You may not know how to code. But even then, before you start wasting your money on your dreams, it's essential to have some basic knowledge of the server requirements of your website and/or mobile app.
Following our last article, let's talk about this major item that – some – software companies use to exploit their customers.
What is it and what is it for?
Your website is basically a digital catalogue. Pages of code and dozens of files come together to form a meaningful whole. This catalog works in a way that, while on his drive, only the programmer can browse; but when you want everyone to see it, it needs to be moved to a publicly accessible computer, and that computer has to be rented. This is called server.
Servers are basically either physical (dedicated) or virtual (VPS/VDS/cloud). Technically, let's not go into details for now, but note that the first is expensive and unnecessary for most projects at the beginning of the road, and you should probably choose the second type.
In the case of mobile applications, you don't need to look for hosting, as you upload your 'catalogue' to the servers of the AppStore or Google Play. Both platforms have their own fixed service fees and you just have to pay them. For example, while you spend $25 once to publish your Android app, you have to pay $99 a year to keep your iOS app live.
There is also, for example, 'product and price information' on your catalog. This data needs to be written to and fetched from somewhere, and this place is called database.
Your website itself and the database are often integrated on a single server, and the 'rent' you pay includes both. If it's your mobile app's database, it should be stored in a different location than AppStore and Google Play. Don't get confused; your project will probably have a website and two mobile apps (iOS & Android) and they will all use the same database.
In summary, if we assume we're writing our own code, our monthly expenses will be:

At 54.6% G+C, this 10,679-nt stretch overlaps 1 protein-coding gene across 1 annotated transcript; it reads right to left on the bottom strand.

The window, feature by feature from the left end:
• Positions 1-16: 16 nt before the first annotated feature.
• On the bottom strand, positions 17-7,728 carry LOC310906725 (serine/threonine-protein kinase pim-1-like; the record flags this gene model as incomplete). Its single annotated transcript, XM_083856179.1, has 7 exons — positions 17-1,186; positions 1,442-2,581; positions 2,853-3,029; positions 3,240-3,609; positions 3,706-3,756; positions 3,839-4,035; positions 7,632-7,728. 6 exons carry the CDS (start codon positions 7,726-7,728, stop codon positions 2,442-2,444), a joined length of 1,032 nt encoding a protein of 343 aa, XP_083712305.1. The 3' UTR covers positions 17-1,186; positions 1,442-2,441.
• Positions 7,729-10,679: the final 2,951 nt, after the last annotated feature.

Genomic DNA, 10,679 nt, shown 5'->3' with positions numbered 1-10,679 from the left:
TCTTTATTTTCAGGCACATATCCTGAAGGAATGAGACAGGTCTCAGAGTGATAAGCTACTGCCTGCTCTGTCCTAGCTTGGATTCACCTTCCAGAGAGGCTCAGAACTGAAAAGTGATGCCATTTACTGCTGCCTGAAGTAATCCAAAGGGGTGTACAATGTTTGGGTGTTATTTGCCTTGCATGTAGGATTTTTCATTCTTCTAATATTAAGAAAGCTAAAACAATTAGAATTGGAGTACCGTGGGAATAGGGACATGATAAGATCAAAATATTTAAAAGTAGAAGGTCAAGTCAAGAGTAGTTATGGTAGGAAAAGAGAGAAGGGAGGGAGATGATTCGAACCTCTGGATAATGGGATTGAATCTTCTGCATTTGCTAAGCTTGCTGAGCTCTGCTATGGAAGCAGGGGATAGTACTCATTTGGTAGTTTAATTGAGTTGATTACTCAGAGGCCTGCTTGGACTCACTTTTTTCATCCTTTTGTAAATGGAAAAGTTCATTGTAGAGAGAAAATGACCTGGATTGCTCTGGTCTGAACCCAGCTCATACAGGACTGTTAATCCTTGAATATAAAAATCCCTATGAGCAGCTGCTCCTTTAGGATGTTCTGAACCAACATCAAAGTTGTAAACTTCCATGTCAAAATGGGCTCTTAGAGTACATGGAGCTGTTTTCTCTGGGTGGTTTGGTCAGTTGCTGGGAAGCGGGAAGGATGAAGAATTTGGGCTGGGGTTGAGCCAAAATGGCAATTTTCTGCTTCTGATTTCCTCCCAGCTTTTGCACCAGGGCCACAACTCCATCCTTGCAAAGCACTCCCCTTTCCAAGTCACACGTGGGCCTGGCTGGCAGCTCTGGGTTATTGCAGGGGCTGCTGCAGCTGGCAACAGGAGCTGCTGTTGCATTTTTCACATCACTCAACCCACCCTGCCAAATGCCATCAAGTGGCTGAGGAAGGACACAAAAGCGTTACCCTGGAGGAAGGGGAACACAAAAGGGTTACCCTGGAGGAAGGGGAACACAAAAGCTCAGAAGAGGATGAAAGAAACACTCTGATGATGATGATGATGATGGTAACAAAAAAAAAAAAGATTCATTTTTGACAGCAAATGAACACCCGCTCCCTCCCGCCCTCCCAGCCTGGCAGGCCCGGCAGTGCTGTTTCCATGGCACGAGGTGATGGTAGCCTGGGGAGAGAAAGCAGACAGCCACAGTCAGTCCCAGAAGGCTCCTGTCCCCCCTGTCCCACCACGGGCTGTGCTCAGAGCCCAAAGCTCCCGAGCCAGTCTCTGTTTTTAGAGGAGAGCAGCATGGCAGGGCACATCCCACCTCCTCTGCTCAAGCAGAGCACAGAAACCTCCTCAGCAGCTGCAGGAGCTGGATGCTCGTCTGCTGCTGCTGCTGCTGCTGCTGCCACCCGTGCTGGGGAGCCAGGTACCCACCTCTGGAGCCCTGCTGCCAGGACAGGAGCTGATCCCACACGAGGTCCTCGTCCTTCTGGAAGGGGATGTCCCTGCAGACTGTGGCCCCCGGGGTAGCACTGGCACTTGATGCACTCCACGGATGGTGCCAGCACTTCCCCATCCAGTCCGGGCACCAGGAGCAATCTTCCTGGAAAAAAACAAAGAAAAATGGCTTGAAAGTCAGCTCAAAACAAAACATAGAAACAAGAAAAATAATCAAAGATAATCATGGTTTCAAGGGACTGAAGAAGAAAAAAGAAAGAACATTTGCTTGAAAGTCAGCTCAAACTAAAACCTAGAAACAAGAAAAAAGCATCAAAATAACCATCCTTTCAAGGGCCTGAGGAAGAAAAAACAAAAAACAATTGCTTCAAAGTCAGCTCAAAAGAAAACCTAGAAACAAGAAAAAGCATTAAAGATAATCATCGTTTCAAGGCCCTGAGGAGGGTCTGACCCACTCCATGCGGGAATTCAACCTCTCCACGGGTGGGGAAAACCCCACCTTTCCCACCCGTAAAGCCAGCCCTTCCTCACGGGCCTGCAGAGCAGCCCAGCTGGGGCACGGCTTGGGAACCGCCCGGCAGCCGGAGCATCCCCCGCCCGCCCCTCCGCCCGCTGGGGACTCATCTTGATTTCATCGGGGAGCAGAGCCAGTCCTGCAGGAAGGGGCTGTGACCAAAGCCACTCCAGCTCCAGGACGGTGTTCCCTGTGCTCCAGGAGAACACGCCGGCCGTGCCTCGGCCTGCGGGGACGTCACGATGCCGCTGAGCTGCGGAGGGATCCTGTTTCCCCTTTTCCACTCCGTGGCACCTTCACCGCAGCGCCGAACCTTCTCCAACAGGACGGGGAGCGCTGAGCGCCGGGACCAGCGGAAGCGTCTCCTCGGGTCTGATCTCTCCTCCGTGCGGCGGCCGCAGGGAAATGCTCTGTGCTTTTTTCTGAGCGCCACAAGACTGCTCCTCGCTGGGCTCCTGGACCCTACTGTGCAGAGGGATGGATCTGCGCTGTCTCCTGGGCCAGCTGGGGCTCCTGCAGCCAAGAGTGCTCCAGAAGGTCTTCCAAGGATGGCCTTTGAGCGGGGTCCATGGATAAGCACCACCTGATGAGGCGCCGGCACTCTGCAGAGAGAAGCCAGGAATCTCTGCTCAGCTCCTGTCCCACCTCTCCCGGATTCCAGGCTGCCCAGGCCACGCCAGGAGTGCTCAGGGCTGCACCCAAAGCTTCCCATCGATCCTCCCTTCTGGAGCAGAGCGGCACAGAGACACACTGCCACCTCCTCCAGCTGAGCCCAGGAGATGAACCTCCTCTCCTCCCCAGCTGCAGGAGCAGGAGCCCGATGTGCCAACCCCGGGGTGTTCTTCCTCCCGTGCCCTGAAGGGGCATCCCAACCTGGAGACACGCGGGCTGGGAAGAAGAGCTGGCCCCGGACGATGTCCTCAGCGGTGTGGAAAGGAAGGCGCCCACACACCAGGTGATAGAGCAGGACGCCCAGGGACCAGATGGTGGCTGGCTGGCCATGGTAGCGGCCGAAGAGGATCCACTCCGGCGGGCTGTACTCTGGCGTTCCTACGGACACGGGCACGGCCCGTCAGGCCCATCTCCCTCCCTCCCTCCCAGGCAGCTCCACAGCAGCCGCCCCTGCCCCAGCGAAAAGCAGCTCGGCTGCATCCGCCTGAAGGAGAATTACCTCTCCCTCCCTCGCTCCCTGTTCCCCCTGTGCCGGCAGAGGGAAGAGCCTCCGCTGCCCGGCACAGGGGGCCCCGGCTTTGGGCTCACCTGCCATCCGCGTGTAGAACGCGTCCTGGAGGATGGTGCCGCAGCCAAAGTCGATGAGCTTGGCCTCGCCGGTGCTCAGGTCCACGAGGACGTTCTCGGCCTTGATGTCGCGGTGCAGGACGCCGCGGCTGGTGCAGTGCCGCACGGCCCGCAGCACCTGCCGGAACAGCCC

- Google Play streaming fee – $25 (one time)
- AppStore publishing fee – $99 (annual)
- Server cost of our website – __ (monthly or yearly)
- Database server cost – __ (monthly or yearly)
Time to fill in the blanks
Recently, a customer whom I had to turn down due to time constraints, reached out to one of the well-known companies in the hosting sector. They tried to fill the gaps above for his project, which is still at the idea stage, by submitting 4 different offers varying between $3,000 and $10,000/year.
Let's rewind time 10 years. In my first venture, we worked with four different software developers and companies. All of them suggested using local servers and I always agreed, thinking "since the project is Turkish, it makes sense for the hosting to be Turkish".
Sad but true, this is the most common mistake beginners make.
Continuous slowdowns, interruptions lasting hours if not days; vain attempts to reach customer service, endless tickets...
Hello WordPress, welcome DigitalOcean!
Finally, we burnt the bridges with software developers and local hosting providers, switched to these two, and most our problems were solved. If there was an issue, all we had to do was 'reset' the server from the control panel and within 1-2 minutes, we were back online.
So what are these?
WordPress is a content management system that allows you to simply create your own website. Its biggest rival is Wix. Let's talk about the use cases in a separate article (and no, this site wasn't built on WordPress, but it could be done).